Papers for bin lorry prosecution go before judges
Papers have been lodged at the High Court in Edinburgh in a bid to bring a private prosecution against the Glasgow bin lorry driver Harry Clarke.
The bereaved Sweeney/McQuade family submitted the Bill for Criminal Letters this week after the Lord Advocate said he would not support the move.
Judges will now decide whether the private prosecution can go ahead.
They will also decide on another private prosecution bid over the deaths of two students in Glasgow in 2010.
In a statement, the Scottish Courts and tribunals Service (SCTS) said: "SCTS can confirm that a Bill for Criminal Letters on behalf of Matthew McQuade, Jacqueline McQuade and Yvonne Reilly against Henry Clarke and a Bill for Criminal Letters on behalf of John Stewart, Linda Stewart, Alan Convey and Aileen Convey against William Payne were lodged at the High Court of Justiciary at Edinburgh on 27 January.
"The next stage is for the court to determine further procedure."
The Sweeney/McQuade family want Mr Clarke prosecuted as a fatal accident inquiry found the crash could have been avoided if he had not lied about his medical history.
Mr Clarke, 58, was unconscious when the Glasgow City Council bin lorry veered out of control, killing six people and injuring 17 others.
Those who died in the crash were Erin McQuade, 18, her grandparents Jack Sweeney, 68, and his 69-year-old wife Lorraine, from Dumbarton, Stephenie Tait, 29, and Jacqueline Morton, 51, both from Glasgow, and Gillian Ewing, 52, from Edinburgh.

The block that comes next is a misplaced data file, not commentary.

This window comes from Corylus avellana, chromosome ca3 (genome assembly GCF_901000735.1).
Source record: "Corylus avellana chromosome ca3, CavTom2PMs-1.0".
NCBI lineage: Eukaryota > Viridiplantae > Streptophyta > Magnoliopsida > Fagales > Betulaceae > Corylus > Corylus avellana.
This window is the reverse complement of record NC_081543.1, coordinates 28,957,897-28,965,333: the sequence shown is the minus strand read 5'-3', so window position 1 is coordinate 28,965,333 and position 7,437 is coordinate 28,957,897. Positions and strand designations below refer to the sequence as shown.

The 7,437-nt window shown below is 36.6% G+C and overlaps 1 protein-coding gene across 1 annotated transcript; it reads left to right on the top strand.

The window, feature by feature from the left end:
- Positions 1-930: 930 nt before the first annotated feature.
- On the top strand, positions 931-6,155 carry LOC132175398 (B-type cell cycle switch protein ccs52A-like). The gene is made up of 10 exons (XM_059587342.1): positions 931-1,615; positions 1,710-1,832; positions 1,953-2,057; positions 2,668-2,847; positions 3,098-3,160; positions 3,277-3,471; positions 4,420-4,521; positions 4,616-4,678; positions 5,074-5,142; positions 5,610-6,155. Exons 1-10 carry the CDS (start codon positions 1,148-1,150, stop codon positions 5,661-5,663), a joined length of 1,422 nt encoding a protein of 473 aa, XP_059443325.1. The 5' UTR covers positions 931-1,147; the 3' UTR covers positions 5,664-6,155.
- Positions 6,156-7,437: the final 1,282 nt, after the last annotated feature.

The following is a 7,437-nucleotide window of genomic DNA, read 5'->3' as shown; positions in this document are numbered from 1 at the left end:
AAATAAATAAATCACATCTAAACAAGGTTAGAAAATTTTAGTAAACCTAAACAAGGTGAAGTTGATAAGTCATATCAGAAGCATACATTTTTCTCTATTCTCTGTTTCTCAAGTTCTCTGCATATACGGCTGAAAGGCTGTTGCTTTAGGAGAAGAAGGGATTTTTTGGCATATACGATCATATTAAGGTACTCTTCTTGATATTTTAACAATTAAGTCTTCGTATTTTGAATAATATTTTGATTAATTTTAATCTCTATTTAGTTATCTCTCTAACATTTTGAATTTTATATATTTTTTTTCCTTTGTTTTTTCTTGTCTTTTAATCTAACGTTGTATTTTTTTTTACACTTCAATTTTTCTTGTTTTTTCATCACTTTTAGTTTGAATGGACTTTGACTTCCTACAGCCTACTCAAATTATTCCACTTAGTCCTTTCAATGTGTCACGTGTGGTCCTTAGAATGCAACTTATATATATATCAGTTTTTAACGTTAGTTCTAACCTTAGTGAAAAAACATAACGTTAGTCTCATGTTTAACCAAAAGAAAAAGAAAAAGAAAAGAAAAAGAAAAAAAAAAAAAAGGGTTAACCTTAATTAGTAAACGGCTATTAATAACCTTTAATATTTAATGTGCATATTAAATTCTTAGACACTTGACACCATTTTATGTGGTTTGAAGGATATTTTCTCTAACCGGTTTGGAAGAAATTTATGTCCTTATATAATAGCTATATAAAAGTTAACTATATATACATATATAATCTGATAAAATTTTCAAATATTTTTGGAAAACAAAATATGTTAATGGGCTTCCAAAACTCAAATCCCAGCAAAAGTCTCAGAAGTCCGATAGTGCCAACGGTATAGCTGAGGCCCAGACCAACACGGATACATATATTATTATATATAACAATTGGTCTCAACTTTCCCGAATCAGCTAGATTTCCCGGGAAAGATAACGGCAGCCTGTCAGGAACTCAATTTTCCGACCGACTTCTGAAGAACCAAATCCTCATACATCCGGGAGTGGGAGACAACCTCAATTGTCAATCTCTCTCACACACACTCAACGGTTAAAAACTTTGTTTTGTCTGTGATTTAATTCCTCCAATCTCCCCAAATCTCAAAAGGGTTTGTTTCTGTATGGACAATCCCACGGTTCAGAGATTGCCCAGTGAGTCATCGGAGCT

The Crown Office later said no-one would face charges over the crash and earlier this week, the Lord Advocate said he would not support a private prosecution against Mr Clarke on the grounds that there was not enough evidence.
Scotland's most senior law officer also said he would not support a private prosecution by the families of two students who were killed by a driver with a history of blackouts.
Mhairi Convy, 18, and Laura Stewart, 20, died after William Payne passed out and his Range Rover hit them on North Hanover Street, Glasgow, in 2010.
An attempt to prosecute Mr Payne was later dropped by the Crown in 2013.
The girls' families have now lodged a Bill of Criminal letters at the High Court in Edinburgh in a bid to start a prosecution.
Like the bin lorry case, the Convy and Stewart families can now only proceed with a private prosecution if they have permission from High Court judges.